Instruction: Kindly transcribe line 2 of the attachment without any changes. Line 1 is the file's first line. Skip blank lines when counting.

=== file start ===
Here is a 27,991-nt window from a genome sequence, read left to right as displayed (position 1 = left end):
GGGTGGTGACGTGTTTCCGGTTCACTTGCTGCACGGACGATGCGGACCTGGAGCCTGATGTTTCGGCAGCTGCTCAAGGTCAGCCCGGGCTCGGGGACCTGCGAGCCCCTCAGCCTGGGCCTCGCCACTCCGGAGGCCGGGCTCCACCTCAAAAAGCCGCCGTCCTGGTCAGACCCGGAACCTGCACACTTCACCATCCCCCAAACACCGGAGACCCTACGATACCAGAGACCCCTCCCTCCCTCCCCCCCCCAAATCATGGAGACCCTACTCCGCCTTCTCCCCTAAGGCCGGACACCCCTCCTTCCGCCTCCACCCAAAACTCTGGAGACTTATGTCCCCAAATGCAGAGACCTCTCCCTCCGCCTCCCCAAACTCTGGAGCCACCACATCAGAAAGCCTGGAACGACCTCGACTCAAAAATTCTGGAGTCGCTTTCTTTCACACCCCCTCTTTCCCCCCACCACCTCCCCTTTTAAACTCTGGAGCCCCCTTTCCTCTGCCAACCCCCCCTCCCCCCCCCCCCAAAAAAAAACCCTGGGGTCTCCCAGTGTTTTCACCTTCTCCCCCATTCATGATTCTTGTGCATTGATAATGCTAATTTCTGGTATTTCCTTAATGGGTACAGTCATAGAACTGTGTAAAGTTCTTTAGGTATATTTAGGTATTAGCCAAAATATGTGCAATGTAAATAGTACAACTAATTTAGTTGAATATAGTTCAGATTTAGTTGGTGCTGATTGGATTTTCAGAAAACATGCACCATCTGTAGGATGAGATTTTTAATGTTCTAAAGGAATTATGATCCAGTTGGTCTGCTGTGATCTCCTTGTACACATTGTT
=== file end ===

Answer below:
GGGTGGTGACGTGTTTCCGGTTCACTTGCTGCACGGACGATGCGGACCTGGAGCCTGATGTTTCGGCAGCTGCTCAAGGTCAGCCCGGGCTCGGGGACCTGCGAGCCCCTCAGCCTGGGCCTCGCCACTCCGGAGGCCGGGCTCCACCTCAAAAAGCCGCCGTCCTGGTCAGACCCGGAACCTGCACACTTCACCATCCCCCAAACACCGGAGACCCTACGATACCAGAGACCCCTCCCTCCCTCCCCCCCCCAAATCATGGAGACCCTACTCCGCCTTCTCCCCTAAGGCCGGACACCCCTCCTTCCGCCTCCACCCAAAACTCTGGAGACTTATGTCCCCAAATGCAGAGACCTCTCCCTCCGCCTCCCCAAACTCTGGAGCCACCACATCAGAAAGCCTGGAACGACCTCGACTCAAAAATTCTGGAGTCGCTTTCTTTCACACCCCCTCTTTCCCCCCACCACCTCCCCTTTTAAACTCTGGAGCCCCCTTTCCTCTGCCAACCCCCCCTCCCCCCCCCCCCAAAAAAAAACCCTGGGGTCTCCCAGTGTTTTCACCTTCTCCCCCATTCATGATTCTTGTGCATTGATAATGCTAATTTCTGGTATTTCCTTAATGGGTACAGTCATAGAACTGTGTAAAGTTCTTTAGGTATATTTAGGTATTAGCCAAAATATGTGCAATGTAAATAGTACAACTAATTTAGTTGAATATAGTTCAGATTTAGTTGGTGCTGATTGGATTTTCAGAAAACATGCACCATCTGTAGGATGAGATTTTTAATGTTCTAAAGGAATTATGATCCAGTTGGTCTGCTGTGATCTCCTTGTACACATTGTT